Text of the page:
loosening and tightening nuts and bolts. Threads are a very inefficient
          method for speed in a setup, because only the last half turn of a bolt
          or nut gets the job done. The first fifteen, twenty or twenty-five turns
          are a useless waste. Another problem with threads is the use of tools.
          Picking up a wrench —if you can find it—is also a waste; therefore
          we must look for alternative methods for clamping. Do not make the
          mistake of trying to buy the solution. While it is true that hydraulic
          or pneumatic clamps save much time and wasted motion, they violate
          our no-cost or low-cost policy. Look for methods that require only
          one or two motions such as cams, levers, or pins. You can explore
          purchasing “high-tech” clamping systems after all other avenues have
          been exhausted or continuous improvement has stagnated.

     6.   Adjusting

          The videotape may also show large amounts of time is being spent to
          get the job to run right. Traditional thoughts have been that adjustments
          are necessary, therefore no energy has been expended to eradicate the
          problem. Our aim is to have quality parts produced the first time, every
          time. Bad parts should never be produced due to setup. The problem
          with adjustments arises because most machines are infinitely adjustable.
          For example, something on a machine is measured, or tightened down,
          then a part is run. Then the machine is adjusted, tightened down, then
          another part is run. This continues until a good part is produced. After
          analyzing the videotape you may conclude that the machine needs to
          be adjusted to a few set positions. At this point the machine should
          be converted to positive stops for those positions rather than endlessly
          measured positions or better yet the machine can be designed to be
          self-positioning.


2                        AIDT - Just-In-Time Manufacturing - September 11, 2006
                            Just-In-Time Manufacturing


                    Reducing setup is a crucial step toward accomplishing JIT manufacturing
                    goals. Setup reduction is considered a high priority because it affects
                    so many facets of JIT. Setup reduction is much easier than most people
                    think after traditional methods have been purged. It is extremely
                    important to adopt new perspectives that are not bound by old habits.

      H.     CEllUlAR MANUFACTURING
             The traditional method of arranging a manufacturing facility is by departmental
             speciality—that is, each department houses specialized equipment or
             technology. All the lathes, milling, drilling, grinding and assembly would be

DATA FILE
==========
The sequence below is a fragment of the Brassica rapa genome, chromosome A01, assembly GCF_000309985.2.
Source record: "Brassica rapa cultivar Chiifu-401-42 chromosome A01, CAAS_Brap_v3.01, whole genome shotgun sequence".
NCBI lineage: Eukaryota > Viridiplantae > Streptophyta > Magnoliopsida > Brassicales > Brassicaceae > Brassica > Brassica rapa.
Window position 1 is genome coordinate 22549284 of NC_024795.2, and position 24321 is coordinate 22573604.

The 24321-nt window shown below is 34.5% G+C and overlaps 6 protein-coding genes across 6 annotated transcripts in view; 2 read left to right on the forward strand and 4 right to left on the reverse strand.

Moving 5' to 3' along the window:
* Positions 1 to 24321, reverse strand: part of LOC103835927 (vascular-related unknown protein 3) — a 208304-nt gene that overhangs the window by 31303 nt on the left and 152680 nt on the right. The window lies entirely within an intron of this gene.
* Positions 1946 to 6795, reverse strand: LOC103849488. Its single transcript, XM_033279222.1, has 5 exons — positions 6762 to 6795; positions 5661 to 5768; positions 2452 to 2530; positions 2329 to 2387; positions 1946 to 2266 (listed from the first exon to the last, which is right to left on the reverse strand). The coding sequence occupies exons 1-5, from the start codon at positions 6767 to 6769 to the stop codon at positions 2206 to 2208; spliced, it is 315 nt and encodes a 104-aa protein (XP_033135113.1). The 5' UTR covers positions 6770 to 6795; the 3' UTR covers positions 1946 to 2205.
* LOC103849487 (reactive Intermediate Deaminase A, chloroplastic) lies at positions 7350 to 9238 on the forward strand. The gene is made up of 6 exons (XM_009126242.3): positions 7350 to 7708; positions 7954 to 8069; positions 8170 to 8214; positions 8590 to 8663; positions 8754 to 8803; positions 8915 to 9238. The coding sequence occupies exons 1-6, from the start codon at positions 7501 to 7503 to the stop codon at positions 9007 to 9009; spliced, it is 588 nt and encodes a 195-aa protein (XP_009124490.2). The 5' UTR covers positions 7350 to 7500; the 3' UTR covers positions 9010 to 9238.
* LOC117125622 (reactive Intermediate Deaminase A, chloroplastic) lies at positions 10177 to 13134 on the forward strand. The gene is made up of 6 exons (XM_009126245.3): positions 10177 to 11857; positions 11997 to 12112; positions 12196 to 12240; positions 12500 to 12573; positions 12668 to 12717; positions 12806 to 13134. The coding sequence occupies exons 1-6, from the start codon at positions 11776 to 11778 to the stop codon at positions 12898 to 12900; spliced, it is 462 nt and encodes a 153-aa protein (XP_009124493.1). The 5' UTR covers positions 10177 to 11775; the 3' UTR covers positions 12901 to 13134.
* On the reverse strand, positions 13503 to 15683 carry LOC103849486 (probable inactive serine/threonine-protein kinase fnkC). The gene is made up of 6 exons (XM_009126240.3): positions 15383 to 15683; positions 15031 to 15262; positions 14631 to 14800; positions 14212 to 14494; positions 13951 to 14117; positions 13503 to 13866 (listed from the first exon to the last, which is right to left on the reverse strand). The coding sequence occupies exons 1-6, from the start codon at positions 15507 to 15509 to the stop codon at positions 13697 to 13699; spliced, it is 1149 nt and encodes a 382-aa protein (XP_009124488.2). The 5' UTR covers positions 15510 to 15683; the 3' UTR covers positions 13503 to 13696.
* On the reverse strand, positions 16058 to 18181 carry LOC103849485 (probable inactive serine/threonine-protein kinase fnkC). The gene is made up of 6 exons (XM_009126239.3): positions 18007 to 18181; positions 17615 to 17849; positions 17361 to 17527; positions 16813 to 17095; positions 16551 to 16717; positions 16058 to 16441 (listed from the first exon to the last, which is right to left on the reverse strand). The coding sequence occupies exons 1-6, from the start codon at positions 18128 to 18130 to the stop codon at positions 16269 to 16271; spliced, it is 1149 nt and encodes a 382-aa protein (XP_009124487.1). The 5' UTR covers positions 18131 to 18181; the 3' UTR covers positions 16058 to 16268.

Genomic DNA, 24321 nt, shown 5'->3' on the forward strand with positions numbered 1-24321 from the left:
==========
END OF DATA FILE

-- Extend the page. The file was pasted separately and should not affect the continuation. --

done in completely separate departments. Production in large batch sizes is
             inevitable when factories are laid out in this manner. Figure 1-8 illustrates a
             traditional manufacturing system. (Black, 34)

                                     FIGURE 1-8
                        Traditional Manufacturing System




AIDT - Just-In-Time Manufacturing - September 11, 2006                                    2
                    Just-In-Time Manufacturing


     The JIT philosophy maintains that a manufacturing floor be laid out by product
     rather than by function. All equipment should be dedicated to a product or
     family of products and organized logically in the order in which the various
     processes are performed on that family of products. Two characteristics must
     be fulfilled before a group of machines can be deemed the optimal JIT work
     cell. The first is whether the product is flowing one at a time from machine
     to machine, and, secondly, whether the cell has the flexibility to produce at
     different rates with varying crew sizes (cycle time). See Figure 1-9.

                           FIGURE 1-9
                       U-shaped Work Cell




     Many JIT purists argue that one-at-a-time flow is a necessity in a JIT work
     cell. It is true that batches of one are the optimum size for waste reduction,
     but we are attempting to implement practical JIT. The end goal is to have
     operation two start as soon as the part clears operation one (batch size of
     one). But practical JIT champions the idea of continuous improvement. JIT	

0                         AIDT - Just-In-Time Manufacturing - September 11, 2006
                            Just-In-Time Manufacturing


             advocates batch size reduction as dictated by the setup time. Your process may
             not allow for batch sizes of one. If some parts are forced to the next operation
             then so be it. Continue to practice the doctrine of JIT and the batch sizes will
             continue to decrease.

             To dedicate the machines and physically place them together but continue
             to produce in large batch sizes at the machine rate (maximum output) would
             make no sense. JIT work cells must be adjustable to be able to produce at
             the customer requirement rate. After the customer requirement rate has been
             determined, you must ascertain the number of operators needed in the work
             cell to produce the exact amount of products required.

             One common concern about placing machines in cells is whether they lose
             their flexibility by being dedicated to that cell. Can machines work on parts
             not dedicated to that particular cell? The answer is yes. Some companies have